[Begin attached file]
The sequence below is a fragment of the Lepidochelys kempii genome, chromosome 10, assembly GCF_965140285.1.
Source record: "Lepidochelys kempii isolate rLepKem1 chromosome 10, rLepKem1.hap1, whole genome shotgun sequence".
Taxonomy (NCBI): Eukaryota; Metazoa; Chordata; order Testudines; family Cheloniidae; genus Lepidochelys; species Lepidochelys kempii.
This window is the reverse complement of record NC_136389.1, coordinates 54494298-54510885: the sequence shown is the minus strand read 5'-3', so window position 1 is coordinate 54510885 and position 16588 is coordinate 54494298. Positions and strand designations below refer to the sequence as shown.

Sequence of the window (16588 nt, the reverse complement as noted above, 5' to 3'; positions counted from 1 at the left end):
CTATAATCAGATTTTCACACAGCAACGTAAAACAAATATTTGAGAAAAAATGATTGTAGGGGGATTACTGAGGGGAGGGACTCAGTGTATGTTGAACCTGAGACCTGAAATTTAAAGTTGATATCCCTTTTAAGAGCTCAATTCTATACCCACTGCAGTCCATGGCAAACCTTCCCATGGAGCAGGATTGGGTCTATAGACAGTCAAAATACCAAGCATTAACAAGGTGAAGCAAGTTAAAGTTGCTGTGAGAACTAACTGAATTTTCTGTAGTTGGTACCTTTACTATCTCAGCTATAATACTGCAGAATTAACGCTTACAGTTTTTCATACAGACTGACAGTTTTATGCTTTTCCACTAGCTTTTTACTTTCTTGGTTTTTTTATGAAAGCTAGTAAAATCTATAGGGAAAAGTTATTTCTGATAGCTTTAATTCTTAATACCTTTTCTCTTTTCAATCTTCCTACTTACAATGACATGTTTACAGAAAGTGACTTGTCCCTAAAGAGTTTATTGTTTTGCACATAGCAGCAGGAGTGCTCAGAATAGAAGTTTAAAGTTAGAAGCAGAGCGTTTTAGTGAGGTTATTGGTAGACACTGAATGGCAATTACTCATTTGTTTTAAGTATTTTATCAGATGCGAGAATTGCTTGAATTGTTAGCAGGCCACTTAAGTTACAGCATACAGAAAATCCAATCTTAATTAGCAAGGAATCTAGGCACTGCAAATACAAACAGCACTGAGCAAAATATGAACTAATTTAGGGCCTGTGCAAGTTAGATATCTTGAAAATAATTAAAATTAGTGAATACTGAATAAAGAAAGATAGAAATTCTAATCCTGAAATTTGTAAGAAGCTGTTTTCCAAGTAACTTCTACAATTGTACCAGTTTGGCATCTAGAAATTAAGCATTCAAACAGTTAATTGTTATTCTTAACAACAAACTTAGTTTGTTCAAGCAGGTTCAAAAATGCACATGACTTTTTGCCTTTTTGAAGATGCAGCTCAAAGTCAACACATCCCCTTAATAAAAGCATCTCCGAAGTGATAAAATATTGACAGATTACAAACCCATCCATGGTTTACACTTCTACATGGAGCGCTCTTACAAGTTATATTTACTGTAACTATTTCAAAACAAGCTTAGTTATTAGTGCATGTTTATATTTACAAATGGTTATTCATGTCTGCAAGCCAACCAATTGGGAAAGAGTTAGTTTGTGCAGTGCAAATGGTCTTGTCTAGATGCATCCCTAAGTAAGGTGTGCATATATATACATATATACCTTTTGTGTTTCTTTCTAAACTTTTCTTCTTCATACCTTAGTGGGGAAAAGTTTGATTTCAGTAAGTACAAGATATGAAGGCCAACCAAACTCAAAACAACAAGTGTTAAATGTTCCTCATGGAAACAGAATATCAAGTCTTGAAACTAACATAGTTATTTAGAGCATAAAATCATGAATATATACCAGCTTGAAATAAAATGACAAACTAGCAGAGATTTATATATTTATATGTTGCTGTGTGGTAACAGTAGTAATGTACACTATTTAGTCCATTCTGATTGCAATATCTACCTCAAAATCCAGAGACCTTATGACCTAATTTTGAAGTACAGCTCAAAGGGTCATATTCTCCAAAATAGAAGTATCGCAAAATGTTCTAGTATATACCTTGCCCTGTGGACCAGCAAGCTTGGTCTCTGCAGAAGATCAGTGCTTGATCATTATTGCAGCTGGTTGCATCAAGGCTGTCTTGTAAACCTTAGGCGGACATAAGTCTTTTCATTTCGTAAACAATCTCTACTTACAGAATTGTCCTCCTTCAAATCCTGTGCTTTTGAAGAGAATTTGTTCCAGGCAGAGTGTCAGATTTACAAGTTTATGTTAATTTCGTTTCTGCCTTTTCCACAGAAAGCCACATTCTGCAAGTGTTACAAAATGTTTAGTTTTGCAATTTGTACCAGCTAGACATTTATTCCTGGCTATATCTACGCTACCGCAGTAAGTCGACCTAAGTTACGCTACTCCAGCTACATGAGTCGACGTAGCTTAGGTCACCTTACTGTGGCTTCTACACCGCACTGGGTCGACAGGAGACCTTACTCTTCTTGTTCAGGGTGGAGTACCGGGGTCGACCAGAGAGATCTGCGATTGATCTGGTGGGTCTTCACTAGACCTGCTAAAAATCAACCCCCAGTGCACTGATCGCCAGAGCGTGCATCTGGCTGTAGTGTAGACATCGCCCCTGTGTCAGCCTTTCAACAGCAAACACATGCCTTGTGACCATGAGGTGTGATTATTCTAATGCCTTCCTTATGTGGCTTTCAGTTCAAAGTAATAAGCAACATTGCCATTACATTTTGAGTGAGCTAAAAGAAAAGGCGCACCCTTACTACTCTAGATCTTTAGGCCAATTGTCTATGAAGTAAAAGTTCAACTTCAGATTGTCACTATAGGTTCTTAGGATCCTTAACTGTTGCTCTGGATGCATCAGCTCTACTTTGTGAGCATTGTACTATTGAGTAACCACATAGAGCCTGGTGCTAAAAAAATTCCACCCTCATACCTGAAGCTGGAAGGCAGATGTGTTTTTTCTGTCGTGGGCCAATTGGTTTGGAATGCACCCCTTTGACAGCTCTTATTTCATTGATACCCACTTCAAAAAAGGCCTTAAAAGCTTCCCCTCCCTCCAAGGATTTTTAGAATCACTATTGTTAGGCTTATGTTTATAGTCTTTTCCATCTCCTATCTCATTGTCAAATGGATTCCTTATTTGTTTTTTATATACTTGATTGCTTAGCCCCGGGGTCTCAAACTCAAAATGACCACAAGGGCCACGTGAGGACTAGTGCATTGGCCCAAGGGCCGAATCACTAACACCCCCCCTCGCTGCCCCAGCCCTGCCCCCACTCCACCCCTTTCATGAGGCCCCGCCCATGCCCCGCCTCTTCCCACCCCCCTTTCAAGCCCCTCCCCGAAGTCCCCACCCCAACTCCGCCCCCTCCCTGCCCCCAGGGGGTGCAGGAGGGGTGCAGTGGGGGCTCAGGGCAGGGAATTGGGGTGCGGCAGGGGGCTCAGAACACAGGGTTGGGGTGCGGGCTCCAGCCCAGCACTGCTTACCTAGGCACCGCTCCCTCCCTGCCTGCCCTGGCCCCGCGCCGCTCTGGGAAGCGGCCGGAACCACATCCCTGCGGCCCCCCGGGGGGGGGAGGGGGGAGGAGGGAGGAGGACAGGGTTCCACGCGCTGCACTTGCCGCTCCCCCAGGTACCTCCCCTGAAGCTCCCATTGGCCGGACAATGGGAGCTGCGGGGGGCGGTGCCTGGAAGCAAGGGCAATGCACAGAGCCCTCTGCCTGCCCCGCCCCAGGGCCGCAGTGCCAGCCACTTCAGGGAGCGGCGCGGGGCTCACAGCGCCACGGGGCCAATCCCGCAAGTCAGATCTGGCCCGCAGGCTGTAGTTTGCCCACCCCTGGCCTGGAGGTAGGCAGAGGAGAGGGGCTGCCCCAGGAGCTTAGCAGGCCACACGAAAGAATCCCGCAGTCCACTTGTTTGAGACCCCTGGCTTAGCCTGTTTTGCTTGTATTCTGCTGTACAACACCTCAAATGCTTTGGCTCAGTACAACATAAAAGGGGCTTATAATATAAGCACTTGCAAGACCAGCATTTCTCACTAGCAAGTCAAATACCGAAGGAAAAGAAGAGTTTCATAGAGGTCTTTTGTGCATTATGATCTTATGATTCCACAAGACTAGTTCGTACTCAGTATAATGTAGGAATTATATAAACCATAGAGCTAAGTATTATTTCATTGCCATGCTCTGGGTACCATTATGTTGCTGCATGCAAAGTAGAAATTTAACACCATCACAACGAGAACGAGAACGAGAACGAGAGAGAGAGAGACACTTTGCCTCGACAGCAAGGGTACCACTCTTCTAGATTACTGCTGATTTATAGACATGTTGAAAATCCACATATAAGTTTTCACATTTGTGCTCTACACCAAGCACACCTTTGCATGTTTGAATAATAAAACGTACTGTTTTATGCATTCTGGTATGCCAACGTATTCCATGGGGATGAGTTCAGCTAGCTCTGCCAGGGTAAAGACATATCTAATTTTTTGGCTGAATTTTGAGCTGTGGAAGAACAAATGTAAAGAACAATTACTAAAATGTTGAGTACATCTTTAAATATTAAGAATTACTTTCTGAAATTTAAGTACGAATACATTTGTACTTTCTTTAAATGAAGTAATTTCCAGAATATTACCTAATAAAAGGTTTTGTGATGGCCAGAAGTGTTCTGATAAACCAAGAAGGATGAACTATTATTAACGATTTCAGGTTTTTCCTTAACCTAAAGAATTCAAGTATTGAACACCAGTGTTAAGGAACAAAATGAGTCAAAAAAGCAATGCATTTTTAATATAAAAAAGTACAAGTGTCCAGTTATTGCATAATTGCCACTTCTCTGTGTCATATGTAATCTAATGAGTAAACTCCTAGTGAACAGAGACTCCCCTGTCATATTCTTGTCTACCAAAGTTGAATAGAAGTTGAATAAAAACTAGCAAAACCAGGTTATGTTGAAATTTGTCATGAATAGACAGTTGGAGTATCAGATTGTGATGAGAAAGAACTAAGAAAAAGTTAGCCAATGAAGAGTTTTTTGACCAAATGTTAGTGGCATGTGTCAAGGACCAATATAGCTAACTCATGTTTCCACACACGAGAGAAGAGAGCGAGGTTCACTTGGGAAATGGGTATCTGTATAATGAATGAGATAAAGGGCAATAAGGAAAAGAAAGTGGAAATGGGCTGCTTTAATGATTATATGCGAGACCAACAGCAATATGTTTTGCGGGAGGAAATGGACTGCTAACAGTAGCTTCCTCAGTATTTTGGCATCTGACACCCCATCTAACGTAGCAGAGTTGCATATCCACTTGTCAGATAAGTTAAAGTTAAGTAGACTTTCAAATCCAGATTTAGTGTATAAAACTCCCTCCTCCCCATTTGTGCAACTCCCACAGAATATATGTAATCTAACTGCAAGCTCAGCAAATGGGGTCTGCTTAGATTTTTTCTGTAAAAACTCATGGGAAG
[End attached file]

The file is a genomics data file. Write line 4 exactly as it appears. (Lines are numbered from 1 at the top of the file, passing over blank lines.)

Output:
This window is the reverse complement of record NC_136389.1, coordinates 54494298-54510885: the sequence shown is the minus strand read 5'-3', so window position 1 is coordinate 54510885 and position 16588 is coordinate 54494298. Positions and strand designations below refer to the sequence as shown.